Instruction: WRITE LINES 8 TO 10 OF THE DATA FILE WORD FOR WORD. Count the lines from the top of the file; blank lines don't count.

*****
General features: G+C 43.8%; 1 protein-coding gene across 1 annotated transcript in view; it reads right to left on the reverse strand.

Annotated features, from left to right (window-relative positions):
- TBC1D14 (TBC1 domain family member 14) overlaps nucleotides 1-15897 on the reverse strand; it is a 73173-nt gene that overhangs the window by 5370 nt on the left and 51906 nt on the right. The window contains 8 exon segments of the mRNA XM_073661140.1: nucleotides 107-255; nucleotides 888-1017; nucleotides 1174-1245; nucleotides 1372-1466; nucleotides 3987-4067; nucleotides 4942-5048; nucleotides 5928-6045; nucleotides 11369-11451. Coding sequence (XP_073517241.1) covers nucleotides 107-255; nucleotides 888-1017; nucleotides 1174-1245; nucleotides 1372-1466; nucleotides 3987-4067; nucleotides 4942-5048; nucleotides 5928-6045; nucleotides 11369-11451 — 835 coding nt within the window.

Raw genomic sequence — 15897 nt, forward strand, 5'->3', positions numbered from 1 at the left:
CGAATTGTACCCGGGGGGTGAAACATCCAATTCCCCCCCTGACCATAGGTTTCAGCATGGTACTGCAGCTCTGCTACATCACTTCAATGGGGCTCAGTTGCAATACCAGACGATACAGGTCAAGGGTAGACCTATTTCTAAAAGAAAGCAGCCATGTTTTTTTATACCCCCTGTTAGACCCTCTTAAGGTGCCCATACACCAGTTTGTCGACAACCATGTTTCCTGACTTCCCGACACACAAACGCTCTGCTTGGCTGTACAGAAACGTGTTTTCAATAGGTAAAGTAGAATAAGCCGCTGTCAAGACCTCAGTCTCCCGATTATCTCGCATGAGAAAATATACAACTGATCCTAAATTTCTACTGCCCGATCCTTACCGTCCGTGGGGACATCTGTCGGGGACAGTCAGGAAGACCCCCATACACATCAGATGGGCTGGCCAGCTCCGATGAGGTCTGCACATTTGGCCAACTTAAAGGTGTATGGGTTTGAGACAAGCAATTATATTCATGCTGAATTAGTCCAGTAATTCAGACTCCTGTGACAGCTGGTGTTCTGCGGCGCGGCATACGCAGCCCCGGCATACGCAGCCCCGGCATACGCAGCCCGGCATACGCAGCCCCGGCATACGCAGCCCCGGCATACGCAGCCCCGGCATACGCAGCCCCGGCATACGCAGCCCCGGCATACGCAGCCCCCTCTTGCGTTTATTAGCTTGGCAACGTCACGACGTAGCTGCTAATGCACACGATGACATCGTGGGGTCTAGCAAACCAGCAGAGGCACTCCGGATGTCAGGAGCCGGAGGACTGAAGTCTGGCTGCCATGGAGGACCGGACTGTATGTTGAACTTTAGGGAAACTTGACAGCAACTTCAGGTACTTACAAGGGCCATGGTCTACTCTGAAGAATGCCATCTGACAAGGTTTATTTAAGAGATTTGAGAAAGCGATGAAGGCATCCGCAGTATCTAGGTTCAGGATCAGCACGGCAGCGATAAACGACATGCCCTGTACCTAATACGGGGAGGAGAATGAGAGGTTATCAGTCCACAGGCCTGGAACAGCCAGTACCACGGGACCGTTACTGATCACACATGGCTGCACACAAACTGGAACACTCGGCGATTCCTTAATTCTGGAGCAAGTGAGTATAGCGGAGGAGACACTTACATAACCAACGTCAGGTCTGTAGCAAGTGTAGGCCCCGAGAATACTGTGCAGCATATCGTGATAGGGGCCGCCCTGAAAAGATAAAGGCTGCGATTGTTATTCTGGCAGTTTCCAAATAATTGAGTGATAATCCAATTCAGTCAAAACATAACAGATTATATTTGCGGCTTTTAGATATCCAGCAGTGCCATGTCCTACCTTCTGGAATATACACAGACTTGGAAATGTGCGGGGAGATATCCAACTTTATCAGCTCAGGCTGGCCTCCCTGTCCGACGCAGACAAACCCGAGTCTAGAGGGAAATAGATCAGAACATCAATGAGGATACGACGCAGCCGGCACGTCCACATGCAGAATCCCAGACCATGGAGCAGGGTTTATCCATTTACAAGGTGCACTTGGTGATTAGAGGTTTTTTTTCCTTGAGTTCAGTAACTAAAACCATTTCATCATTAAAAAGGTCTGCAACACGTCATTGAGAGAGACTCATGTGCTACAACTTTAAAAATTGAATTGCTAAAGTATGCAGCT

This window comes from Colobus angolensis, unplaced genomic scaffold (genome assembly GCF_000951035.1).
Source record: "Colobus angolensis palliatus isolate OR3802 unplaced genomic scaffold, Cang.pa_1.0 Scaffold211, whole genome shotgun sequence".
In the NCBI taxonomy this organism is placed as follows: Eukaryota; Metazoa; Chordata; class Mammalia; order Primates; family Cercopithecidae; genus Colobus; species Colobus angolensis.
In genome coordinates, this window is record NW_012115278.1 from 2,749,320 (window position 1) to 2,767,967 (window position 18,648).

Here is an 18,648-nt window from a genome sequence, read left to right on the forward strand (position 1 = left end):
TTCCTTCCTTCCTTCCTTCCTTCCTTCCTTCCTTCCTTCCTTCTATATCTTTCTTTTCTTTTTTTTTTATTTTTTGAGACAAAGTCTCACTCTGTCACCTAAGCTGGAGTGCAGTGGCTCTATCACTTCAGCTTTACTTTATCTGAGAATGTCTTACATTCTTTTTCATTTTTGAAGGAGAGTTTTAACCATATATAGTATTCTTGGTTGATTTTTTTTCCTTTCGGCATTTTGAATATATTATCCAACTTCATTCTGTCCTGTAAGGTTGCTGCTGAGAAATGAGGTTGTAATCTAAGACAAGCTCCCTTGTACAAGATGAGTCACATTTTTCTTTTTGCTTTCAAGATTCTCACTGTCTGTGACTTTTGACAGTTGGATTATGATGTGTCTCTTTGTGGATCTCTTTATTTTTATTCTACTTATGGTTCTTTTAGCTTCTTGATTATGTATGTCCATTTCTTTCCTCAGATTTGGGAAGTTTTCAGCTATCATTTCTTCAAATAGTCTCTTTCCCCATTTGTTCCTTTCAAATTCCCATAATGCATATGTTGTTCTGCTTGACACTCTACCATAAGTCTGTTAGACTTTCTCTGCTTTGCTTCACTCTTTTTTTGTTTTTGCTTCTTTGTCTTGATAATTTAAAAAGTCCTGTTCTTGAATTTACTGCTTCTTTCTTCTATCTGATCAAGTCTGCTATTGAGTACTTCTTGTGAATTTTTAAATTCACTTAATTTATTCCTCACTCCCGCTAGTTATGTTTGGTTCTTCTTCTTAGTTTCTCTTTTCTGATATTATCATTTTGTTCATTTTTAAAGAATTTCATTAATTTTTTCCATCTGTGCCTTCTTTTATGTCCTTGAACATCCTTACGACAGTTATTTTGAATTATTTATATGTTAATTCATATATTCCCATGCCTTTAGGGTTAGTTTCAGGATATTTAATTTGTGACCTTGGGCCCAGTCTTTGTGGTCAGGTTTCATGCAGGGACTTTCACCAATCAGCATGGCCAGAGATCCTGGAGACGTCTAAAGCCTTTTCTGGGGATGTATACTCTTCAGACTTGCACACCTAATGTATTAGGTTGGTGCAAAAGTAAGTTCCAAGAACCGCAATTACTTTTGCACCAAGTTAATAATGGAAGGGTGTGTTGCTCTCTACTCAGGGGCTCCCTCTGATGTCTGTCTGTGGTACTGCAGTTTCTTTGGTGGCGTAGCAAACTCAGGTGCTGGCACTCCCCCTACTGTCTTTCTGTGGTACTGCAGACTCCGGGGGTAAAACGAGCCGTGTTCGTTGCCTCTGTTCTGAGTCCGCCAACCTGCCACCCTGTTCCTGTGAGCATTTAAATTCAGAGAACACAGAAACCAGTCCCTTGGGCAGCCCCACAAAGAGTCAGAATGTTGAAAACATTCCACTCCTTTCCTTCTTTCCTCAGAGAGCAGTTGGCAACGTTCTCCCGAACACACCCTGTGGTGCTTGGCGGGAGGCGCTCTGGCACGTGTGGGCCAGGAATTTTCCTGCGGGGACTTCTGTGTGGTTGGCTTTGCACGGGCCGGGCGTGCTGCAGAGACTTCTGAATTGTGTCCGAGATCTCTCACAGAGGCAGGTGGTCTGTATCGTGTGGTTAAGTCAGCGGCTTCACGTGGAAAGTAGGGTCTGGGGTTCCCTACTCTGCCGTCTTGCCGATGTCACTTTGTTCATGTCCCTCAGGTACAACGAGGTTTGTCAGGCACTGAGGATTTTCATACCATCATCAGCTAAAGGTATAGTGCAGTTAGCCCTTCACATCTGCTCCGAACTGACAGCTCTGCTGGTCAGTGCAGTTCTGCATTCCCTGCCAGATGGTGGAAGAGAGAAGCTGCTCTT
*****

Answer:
In the NCBI taxonomy this organism is placed as follows: Eukaryota; Metazoa; Chordata; class Mammalia; order Primates; family Cercopithecidae; genus Colobus; species Colobus angolensis.
In genome coordinates, this window is record NW_012115278.1 from 2,749,320 (window position 1) to 2,767,967 (window position 18,648).

Here is an 18,648-nt window from a genome sequence, read left to right on the forward strand (position 1 = left end):